Toto Talks Turkey
There’s been a brilliant buzz in the team over the last week or so. Being back on the top step of the podium was an incredible feeling for all of us, and particularly after such a dramatic race weekend.
It was obviously made even more special by being Lewis’ 100th race win in Formula One. In the moment, milestones like this are exceptional, but I think it will take time for us to all realise just how remarkable this period of time is, and how privileged we all are to be part of this journey with him.
The final moments of the last race in Russia proved that anything can happen in F1 and fortunes can change in the blink of an eye. This season is keeping all of us on our toes and that’s something we’re enjoying immensely, but it also means we have to be aggressive with our approach to the season, in order to maximise the points available.
That’s our focus for Turkey and beyond. I know Lewis, Valtteri and the entire team are fired up for the battle that lies ahead, and we look set for another exciting race this weekend at Istanbul Park, where there are still many unknowns for us because of the track surface and weather conditions in 2020.
It’s an exciting track layout and a good one for racing, so I think we’ll be in for another spectacular twist in this brilliant F1 season.
Video Feature: What is F1 Simulation?
This week, we’re delving into the topic of simulation and the various different tools used by F1 teams. The video features interviews with Ivo Marlais (Lead VDG Simulation), Matt Wilkin (Lead VDG Engineering), Joseph McMillan (Senior Race Strategy Engineer) and Valtteri Bottas (driver of Car No.77).
Please find on the below link two different versions of our F1 Simulation video. We grant you permission to use these in your broadcasts. The two versions are:
- A raw, unedited version of the interviews and footage
- A finalised version of the video with graphics, but without music
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Fact File: Turkish Grand Prix
- The run from pole position to the first braking zone at Istanbul Park is one of the shortest on the F1 calendar, measuring just 170 metres. The track we’ve just been to, the Sochi Autodrom, has the longest with an 891-metre stretch.
- Drivers don’t spend as much time at full throttle around Istanbul Park compared to many of the tracks on the 2021 F1 schedule, with just 59% of the lap time and 72% of the lap distance taken at full throttle.
- The track’s iconic, quadruple-apex Turn 8 corner isn’t as challenging for the cars and drivers as it once was, when F1 raced in Turkey from 2005 to 2011. Due to the increased downforce levels of the cars. However, it remains the highest lateral g-force experienced by the drivers over the course of the lap, measuring 4.6g.
- Because Istanbul Park isn’t as frequently used as other F1 venues and with it being resurfaced ahead of last year’s event, the track evolution is high – meaning, the track starts the weekend fresher (or ‘greener’) and develops more grip as more laps are completed and more rubber is laid down.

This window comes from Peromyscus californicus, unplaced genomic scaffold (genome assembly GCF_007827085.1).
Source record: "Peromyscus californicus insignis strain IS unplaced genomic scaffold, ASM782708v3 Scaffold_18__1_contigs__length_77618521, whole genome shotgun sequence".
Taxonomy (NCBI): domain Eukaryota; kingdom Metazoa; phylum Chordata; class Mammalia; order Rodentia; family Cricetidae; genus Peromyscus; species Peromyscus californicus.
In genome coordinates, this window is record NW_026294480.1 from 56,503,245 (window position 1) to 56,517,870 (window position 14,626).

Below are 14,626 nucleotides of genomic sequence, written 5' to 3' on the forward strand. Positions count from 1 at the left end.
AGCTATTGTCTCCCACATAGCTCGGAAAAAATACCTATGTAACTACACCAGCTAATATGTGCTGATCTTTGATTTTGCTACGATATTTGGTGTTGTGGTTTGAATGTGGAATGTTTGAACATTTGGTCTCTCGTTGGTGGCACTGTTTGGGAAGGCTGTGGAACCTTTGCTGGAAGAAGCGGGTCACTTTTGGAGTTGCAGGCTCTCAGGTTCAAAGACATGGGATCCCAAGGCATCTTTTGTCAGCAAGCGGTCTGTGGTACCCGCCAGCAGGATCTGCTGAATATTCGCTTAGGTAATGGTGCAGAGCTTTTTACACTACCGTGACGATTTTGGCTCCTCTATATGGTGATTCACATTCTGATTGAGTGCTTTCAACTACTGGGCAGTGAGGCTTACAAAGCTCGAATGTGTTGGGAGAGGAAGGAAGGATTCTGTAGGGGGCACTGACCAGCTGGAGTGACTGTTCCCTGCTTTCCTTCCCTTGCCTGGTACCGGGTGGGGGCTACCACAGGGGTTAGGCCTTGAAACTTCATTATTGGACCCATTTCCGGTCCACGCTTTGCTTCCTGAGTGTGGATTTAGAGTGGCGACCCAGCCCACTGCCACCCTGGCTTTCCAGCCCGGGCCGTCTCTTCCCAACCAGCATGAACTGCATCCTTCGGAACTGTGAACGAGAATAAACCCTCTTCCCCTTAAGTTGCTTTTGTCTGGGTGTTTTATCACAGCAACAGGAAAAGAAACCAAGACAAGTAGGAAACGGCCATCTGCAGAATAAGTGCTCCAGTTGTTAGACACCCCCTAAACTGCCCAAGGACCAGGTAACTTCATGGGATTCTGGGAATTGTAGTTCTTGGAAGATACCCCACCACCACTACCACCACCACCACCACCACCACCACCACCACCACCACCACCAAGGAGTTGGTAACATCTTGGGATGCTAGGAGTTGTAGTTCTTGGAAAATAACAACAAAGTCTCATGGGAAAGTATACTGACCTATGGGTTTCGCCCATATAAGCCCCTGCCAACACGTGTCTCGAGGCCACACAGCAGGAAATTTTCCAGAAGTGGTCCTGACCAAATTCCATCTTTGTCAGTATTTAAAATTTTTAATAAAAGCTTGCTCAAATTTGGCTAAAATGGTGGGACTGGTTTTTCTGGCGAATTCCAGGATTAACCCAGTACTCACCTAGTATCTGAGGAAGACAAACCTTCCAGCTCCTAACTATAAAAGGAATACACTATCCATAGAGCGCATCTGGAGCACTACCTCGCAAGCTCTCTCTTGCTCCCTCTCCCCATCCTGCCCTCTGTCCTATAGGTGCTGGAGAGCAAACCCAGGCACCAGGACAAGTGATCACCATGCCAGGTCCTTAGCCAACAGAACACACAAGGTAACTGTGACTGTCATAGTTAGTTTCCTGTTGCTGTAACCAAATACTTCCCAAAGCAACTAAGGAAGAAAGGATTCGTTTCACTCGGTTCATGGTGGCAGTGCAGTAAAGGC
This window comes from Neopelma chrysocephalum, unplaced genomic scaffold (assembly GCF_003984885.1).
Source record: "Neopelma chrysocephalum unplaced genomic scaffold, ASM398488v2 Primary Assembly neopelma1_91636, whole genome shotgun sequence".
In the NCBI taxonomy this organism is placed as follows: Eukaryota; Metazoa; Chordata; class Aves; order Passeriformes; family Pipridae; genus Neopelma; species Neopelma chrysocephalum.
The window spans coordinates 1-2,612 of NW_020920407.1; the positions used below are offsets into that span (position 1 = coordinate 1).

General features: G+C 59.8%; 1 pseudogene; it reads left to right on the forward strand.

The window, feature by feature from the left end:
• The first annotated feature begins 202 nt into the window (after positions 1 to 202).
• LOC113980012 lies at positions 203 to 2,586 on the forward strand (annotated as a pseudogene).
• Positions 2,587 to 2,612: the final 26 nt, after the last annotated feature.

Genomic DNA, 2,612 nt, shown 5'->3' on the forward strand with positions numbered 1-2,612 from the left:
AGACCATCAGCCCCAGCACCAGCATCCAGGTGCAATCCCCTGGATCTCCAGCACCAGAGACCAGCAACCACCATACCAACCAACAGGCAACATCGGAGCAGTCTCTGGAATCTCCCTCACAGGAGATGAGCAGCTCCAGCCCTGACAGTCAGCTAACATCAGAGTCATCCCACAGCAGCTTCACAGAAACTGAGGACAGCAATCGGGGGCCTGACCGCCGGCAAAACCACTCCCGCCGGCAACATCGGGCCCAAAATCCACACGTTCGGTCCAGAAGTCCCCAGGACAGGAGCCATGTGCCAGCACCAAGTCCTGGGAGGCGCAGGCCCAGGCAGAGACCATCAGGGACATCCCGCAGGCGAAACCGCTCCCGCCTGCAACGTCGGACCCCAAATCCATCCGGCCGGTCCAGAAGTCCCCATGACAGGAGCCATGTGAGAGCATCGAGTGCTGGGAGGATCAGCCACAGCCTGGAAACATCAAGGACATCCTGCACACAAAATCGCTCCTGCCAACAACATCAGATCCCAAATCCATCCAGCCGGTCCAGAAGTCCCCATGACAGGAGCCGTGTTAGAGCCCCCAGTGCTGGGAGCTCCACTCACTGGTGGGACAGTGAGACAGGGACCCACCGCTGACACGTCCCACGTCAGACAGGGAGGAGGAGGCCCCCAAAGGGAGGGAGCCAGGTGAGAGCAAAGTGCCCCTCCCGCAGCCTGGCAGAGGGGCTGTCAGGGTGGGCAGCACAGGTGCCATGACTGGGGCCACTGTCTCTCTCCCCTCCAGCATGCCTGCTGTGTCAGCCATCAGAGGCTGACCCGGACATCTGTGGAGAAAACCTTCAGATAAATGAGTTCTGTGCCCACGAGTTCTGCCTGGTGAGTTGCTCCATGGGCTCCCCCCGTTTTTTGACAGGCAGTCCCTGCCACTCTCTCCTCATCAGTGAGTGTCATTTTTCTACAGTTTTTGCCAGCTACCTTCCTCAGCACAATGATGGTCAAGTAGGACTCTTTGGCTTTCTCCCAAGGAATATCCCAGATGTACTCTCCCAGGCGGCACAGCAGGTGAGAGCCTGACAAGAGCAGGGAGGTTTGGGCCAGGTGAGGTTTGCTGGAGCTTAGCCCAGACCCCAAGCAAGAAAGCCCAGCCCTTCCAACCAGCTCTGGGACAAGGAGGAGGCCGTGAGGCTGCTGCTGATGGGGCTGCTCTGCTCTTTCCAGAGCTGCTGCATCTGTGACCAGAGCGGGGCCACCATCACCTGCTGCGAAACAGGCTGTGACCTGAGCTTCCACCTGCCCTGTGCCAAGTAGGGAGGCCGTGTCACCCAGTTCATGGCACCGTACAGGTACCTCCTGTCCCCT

- The new track surface, very cold temperatures and wet weather on Saturday and Sunday of last year’s Turkish Grand Prix made conditions incredibly tricky for the drivers, lacking grip throughout the weekend. We saw the second-coldest temperatures of the season, after the Eifel Grand Prix at the Nürburgring, with an average air temperature of 13°C and average track temperature of 15°C.
- Sebastian Vettel still holds the lap record at the Turkish GP with his 1:25.049 from 2011. Last year, we predicted the modern cars would be around four seconds quicker in Qualifying trim, but because of the weather and conditions, the best lap times were in the late 1:40s. Even with dry running on Friday, the slippery new track surface meant the best lap was a 1:28.330 by Max Verstappen.
- Istanbul Park is one of seven anti-clockwise track layouts on the 2021 F1 calendar, the others being: Imola, Interlagos, Baku, COTA, Jeddah and Yas Marina. These layouts increase the strain on the opposite side of the driver’s neck, which isn’t used to experiencing these forces due to there being more clockwise circuits.
- Tyre degradation was traditionally quite high in Turkey, but due to the unusual conditions last year, it was difficult to get a reading on tyre degradation and wear. In any case, you can run the tyres down to very low rubber at Istanbul Park because of the smooth new tarmac.
- In terms of car set-up, Turkey is what the engineers call ‘middle of the pack’, because most of its characteristics are pretty average, so not on either end of the spectrum in terms of downforce and power sensitivities.
- However, with a fair few slow corners, traction zones and long straights, the one element it is a bit higher on is fuel consumption, so this will be a consideration over the weekend.
- We expect the track surface to be higher grip this weekend. The surface has been treated, and it should have naturally aged, too. Plus, freshly laid bitumen (like last year) is greasy, and those oils should have dissipated now with normal weather aging of the surface.
- Turkey is one of the better circuits in F1 for overtaking, because there are several big braking zones and corners leading onto longer straights which offer several different lines.